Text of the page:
Learn Kotlin with me Part -2 — Understanding the basics

Hitesh Kohli
4 min readApr 21, 2024

More and more developers are switching to Kotlin. It is becoming one of the most popular languages in today’s world. It is because of its features and simplicity. So, let’s try to understand the basics of Kotlin and get good with it.

So, welcome to the series of Learn Kotlin with me. If you haven’t been following, I have written two articles and made two videos here.

Let’s get started with today’s “Learn Kotlin with me” session.

Understanding the basics:

We will understand these topics today.

  • Operators
  • Short Circuiting
  • Conditional Statements
  • When Statements and ranges
  • Loops

Operators:

Operators are the basics that we use in our day-to-day programming. If you want to be good with DSA questions or Leetcode, becoming good with operators is necessary.

Types of Operators:

  • Arithmetic Operators -> -,+,*,%,/
  • Logical Operators -> || ,&&
  • Relational Operators -> <,>,=<,>=
  1. Arithmetic Operators — They help us perform simple arithmetic operations.
  2. Logical Operators — They help us perform Logical decisions. (We will explore them further)
  3. Relation Operators — They help us perform relational comparisons.

Here is a simple example of Relational example and Conditional statements:

fun vehicle(carName:String, carTires:Int,bikeTires:Int,bikeName:String){

if(carTires>bikeTires)
{
println("$carName has $carTires tires")
}
else
{
println("$bikeName has $bikeTires tires")
}

}
vehicle("Mustang",4,2,"Ninja")OUTPUT--->
Mustang has 4 Tires
  • The relational operator(>) compares two integers and gives true or false values to the conditional statements.
  • The conditional Statement decides which print function will run

Here is another example of an addition operator:

fun vehicle(carTires:Int,bikeTires:Int){
println("Vehicles have ${carTires + bikeTires} tires")
}
  • The addition operator adds the two variables and the print function prints the statement

Here is another example of not and And operator:

fun vehicle(carTires:Int, bikeTires:Int){

if(carTires!=4 && bikeTires!=2)
{
println("It is neither a bike nor a car")
}
else
{
println("It is a bike or a car")
}

}
  • The not (!) operator checks that if variables are equal to a variable.
  • The And (&&) operator checks that both the conditions are true. If both conditions are true then it will return true else it will return false.
  • Conditional Statements print the statements according to the operator’s output

We can also understand the OR operator with this function.

fun vehicle(carTires:Int, bikeTires:Int){

if(carTires!=4 || bikeTires!=2)
{
println("It is neither a bike nor a car")
}
else
{
println("It is a bike or a car")
}

}
  • The OR(||) operator checks if at least one condition is true. If it is true then it will return true else it will return false.

I hope this makes operators are little clear to you. Let’s now explore short-circuiting.

Short-Circuiting in Operators

Short-circuiting means that one condition’s result will decide the next condition’s result.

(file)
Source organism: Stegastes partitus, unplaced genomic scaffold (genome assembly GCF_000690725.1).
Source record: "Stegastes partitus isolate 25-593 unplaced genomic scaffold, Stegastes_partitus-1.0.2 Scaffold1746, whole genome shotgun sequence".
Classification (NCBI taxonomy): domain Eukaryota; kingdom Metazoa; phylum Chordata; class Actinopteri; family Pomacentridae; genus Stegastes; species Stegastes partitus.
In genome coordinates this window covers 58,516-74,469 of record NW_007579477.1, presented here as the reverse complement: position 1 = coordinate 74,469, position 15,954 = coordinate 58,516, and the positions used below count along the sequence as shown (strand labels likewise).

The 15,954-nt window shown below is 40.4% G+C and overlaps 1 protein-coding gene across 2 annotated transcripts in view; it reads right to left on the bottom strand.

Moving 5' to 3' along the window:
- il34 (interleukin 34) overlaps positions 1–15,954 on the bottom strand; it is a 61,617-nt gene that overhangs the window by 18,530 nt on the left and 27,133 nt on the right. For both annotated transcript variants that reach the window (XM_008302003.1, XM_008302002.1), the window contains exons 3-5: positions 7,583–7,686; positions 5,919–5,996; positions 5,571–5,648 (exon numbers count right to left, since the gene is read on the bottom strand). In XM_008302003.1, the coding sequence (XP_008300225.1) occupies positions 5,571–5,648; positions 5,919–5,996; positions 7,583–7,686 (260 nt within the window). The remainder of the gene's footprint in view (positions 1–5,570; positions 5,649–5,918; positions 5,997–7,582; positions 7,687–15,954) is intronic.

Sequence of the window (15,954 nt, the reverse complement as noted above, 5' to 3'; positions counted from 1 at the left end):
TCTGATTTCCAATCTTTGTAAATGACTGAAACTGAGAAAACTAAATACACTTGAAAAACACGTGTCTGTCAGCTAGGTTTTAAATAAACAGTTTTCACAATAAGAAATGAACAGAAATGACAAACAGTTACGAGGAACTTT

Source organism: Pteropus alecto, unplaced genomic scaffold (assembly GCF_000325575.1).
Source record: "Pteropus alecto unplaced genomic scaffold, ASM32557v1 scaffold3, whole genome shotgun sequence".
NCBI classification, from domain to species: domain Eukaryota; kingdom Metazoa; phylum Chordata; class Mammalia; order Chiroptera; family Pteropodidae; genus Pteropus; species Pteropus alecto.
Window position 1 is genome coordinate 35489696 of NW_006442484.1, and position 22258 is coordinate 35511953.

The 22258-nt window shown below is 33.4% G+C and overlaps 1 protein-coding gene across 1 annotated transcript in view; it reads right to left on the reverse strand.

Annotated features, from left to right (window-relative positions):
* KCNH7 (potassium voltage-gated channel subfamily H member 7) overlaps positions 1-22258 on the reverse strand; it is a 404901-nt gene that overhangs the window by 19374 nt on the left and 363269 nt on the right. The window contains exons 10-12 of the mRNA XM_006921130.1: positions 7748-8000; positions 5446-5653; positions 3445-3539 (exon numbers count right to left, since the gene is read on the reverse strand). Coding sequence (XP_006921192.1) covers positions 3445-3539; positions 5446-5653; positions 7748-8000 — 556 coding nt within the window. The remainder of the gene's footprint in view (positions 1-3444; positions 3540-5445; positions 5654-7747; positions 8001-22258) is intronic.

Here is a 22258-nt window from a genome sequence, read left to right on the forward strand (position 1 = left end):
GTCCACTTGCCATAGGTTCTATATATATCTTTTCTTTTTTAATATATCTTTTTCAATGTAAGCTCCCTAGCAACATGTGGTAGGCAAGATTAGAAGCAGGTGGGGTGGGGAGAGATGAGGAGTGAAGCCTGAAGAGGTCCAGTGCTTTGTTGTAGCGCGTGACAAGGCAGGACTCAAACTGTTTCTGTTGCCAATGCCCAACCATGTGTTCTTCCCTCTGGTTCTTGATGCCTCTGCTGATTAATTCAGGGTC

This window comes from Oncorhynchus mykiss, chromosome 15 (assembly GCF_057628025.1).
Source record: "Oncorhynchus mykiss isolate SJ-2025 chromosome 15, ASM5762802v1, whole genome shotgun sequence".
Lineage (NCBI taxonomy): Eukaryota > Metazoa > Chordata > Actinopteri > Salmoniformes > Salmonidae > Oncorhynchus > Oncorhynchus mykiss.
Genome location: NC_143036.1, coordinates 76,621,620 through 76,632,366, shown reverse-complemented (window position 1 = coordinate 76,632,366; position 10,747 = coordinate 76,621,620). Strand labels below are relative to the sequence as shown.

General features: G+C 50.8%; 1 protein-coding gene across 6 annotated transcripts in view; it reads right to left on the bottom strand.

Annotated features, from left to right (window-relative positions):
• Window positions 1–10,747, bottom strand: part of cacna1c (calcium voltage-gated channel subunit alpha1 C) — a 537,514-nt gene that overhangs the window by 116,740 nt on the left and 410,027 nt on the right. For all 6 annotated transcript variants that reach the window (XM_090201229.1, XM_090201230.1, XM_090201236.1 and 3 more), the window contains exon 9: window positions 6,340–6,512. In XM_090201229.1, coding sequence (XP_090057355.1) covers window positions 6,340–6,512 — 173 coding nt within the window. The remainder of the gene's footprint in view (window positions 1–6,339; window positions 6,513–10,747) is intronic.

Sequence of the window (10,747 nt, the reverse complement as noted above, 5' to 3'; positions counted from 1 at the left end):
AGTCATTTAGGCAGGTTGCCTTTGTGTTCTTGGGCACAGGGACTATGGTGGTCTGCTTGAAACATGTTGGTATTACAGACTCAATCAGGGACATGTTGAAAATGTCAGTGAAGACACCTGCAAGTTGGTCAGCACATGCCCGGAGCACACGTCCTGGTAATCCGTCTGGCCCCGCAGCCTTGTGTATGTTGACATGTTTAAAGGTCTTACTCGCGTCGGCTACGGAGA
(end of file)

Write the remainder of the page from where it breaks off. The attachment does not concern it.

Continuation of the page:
Let’s try to understand this with an example:

var j=10
var i=9
var shortCircuit = j==10 || i++==10
println(shortCircuit)
println(i)
println(j)
OUTPUT -->
TRUE
9
10

As you can see with this example, the condition j is equal to 10 is true. So it never checks the other condition.

Why?

It is because of the OR(||) operator. Even if one condition is true then it will return true. It does not check other conditions. This is called short-circuiting.

When we try to print i it says 9 even if we added 1 in it.

Short-circuiting does not hold with the AND(&&) operator because both conditions’ results should be true or else it will return false.

Example:

var j=10
var i=9
var shortCircuit = j==10 && ++i==10
println(shortCircuit)
println(i)
println(j)
OUTPUT -->
TRUE
10
10

Till now, we have used conditional statements multiple times. So, let’s try to understand conditional statements.

Conditional Statements

Conditional statements are used a lot in our day-to-day programming. So, it is essential to understand them.

Here is an example of if-else statements:

var i=10
var j=9
if(i>j)
{
prinln("i is greator")
}
else if(i==j)
{
println("Both are equal")
}
else
{
println("j is greator")
}
OUTPUT --->j is greator

The if-else if-else condition tries to find the condition which true and returns the answer.

Here is an example of when Statement:

when{
i>j ->{
println("I is greator")
}
i==j -> {
println("Both are equal")
}
else ->{
println("j is greator")
}

The when statement works similarly to if-else conditions.

It is a replacement of the Switch statement in traditional languages.

Ranges

Ranges are important to make loops, they are used to solve DSA problems or Leetcode questions.

Here is an example of the range:

var i=4
if(i in 1..5)
{
println("There are equal to or less than 5")
}
else
{
println("There are more")
}
OUTPUT--->There are equal to or less than 5

In this example, the range of 1 to 5 is set with (..)operators. It means that it tries to see if the variable is greater than or equal to 1 or less than or equal to 5.

Loops

Let’s try to use ranges in loops.

Example:

var j=4
for(i in 0..5){if(j==i){
prinln("There are 5")
}else{
println("There are not")
}
OUTPUT--->
There are not
There are not
There are not
There are not
There are not
There are 5

The for loop runs from 1 to 5 and the if-else statement checks if any number is equal to j.

I hope this makes the Kotlin more clear. We will explore the rest in upcoming blogs. Thank you for reading.

If I have written something wrong, please forgive me. I hope you enjoyed reading.

Thank you,

Your Captain (the commute)

Hitesh Kohli.

Learn more here:

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Hitesh Kohli

I will help you build distribution with apps |Building and Designing apps| Writing Newsletters 📩| Building @Developcommute & Niwa